Increasing your strength and flexibility are more important to lowering your handicap than expensive golf clubs. Adding a few lunges, planks and twists to your exercise routine. They will strengthen your core, feet, ankles and eliminate reliance on your arms and wrists when swinging. Overusing your arms when golfing leads to lower back pain and other problems.
Learn how to rotate your body for a proper swing by placing a rolled up towel across your chest and keep it in place with your arms while you swing. This prevents you from moving your arms and allows your body to rotate freely.
Golf Digest and other major golf websites and publication offer handicap lowering tips. Incorporate golf-specific exercises into your daily or weekly workouts. If you’re having problems improving your handicap practicing on your own, consider hiring a golf coach.
People who use bad posture or technique at their computers may develop carpal tunnel syndrome or other repetitive motion injuries.
Repetitive movements and bad technique when playing golf may result in the same types of injuries. What do repetitive motion injuries have to do with my golf handicap? More than you think, because often poor stance, swing and body movements lead to a high handicap-and these common golf injuries. (source)
To prevent injuries and improve your golf handicap, follow these tips:
Don’t overexert yourself during play or practice. Always strive to improve your handicap, but play for enjoyment first and foremost.
A USGA handicap index indicates a golfer’s scoring ability. It’s an estimate of what golfers might score on their good days, not an average of their scores, and can be used on any course.
The Handicap Index formula is complicated, and a golfer's club is likely to keep track of it.
Formula is as follows –Your adjusted gross score (must be a minimum of 5 with a cap of 20)The course ratings and slope ratings of the courses you’ve played.
Once you have those numbers, you need to find the handicap differential of each round of play.
A handicap differential is calculated for every score a golfer posts. It's the difference between a player's adjusted score and the course rating where the score was made. It's multiplied by 113, and divided by the slope rating played, and rounded off one decimal place.
That seems complicated to a newbie, but it’s not that daunting.
Formula = Your score - Course Rating x 113 divided by Slope Rating. As you can see, if you play a lot of golf, you (or your club or app, will be doing a lot of math)
So now you have five to 20 handicap differentials. If you used 20 rounds, you'd use the 10 lowest differentials. If you used five or six differentials, you'd use the lowest differential.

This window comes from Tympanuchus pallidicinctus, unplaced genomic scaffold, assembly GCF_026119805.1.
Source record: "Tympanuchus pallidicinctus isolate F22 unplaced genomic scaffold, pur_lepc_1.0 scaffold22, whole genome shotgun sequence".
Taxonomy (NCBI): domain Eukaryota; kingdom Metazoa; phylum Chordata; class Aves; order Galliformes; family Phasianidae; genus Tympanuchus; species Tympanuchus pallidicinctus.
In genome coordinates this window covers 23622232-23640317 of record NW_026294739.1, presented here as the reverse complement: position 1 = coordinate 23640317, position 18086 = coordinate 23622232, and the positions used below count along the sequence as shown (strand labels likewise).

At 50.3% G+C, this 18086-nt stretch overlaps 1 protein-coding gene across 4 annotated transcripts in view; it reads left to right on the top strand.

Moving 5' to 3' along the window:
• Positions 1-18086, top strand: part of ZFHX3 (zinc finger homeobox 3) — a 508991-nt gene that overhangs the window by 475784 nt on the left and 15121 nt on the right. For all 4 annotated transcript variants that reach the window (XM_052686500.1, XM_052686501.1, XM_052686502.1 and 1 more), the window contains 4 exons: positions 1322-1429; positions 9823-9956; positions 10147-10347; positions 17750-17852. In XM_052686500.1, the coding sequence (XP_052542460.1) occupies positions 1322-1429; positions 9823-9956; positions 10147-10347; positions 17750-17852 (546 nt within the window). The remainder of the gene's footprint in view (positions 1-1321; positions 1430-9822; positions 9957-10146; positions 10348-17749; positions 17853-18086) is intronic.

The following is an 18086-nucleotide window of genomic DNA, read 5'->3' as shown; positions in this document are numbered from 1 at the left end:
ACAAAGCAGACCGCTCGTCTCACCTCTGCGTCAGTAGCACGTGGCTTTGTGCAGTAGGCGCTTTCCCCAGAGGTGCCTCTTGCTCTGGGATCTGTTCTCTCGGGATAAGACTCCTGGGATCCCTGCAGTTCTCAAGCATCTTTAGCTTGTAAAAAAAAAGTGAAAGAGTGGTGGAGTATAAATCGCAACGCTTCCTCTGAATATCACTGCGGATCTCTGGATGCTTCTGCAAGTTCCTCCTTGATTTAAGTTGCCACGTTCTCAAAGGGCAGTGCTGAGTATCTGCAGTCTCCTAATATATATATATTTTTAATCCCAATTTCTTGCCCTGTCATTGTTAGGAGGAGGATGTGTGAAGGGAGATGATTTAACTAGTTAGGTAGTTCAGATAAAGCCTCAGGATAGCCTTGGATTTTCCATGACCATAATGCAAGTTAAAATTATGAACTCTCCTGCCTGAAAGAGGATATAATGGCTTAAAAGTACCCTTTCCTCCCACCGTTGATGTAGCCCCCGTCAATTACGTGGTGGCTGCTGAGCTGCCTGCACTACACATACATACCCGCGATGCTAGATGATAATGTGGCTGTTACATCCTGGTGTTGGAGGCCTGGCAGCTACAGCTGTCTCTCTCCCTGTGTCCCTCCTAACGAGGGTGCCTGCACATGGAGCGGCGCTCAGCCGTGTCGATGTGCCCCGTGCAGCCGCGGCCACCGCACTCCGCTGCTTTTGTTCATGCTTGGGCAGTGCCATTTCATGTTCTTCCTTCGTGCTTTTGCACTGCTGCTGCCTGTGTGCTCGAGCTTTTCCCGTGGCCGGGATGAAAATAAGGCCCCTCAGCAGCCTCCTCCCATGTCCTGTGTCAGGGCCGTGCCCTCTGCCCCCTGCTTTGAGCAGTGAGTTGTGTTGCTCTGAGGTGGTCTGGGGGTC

Next, you average of your differentials. Add them up and divide by the number of differentials ten differential add up divide total by 10
Finally, multiply the average of your differentials by 0.96 (96%). Delete digits after the tenths. 11.34 becomes 11.3 This is your differential.
Any golfer can use a golf app on their mobile phone, iPad or laptop to find suitable golf courses, figure handicaps and keep track of scores in real time. You’ll need to belong to the USGA to take advantage of some features. Here are a few of the most popular apps for Andriod and iPhone.
The Grint has a golf GPS for over 37,000 golf courses, free golf handicaps from USGA licensed clubs, live scoring, and game and point calculations. A yearly pro membership includes Scorecard Picture Service. Upload a photo of your scorecard, and your handicap is instantly transcribed.
The Golf Handicap and Information Network (GHIN) is an online computation service for handicaps. Founded in 1981 by the USGA, it now has a mobile phone app that lets registered USGA members post scores, view handicaps, and tournament scores, and figure (or look up) handicaps with the Interactive Course Handicap™ Calculator. You must have an official USGA Handicap Index to use most of the features on this app.
If you don’t belong to a GHIN sanctioned organization, you can still use the site’s online handicap lookup to find the handicap of any USGA member.
Diablo Golf, a free handicap tracker, allows you to import scores from GHIN to My Diablo. It lets you post ratings, reviews, and scores. It even has Facebook integration. Post five scores to get a handicap index, and review course descriptions from all over the U.S. There’s even a tee box drop down menu with slope information.
The USGA developed the Handicap Index, and all official Handicap Indexes for golfers must be issued through a licensed state or regional golf association. You can find a list of affiliated clubs here.
An organization with at least ten members, with bylaws, a peer review and handicap committee can be classified as a golf club by the USGA and officially issue handicaps.
The USGA defines three types of golf clubs:
The USGA provides a comprehensive guide on handicapping on their website, with the latest news on this 105-year old scorekeeping technique (It was introduced on October 11, 1911.)
With all the apps and instant calculation offered by USGA clubs, you don't need to be good at math to understand golf handicaps. All you need to do is enjoy playing golf and watch your game improve with each new handicap.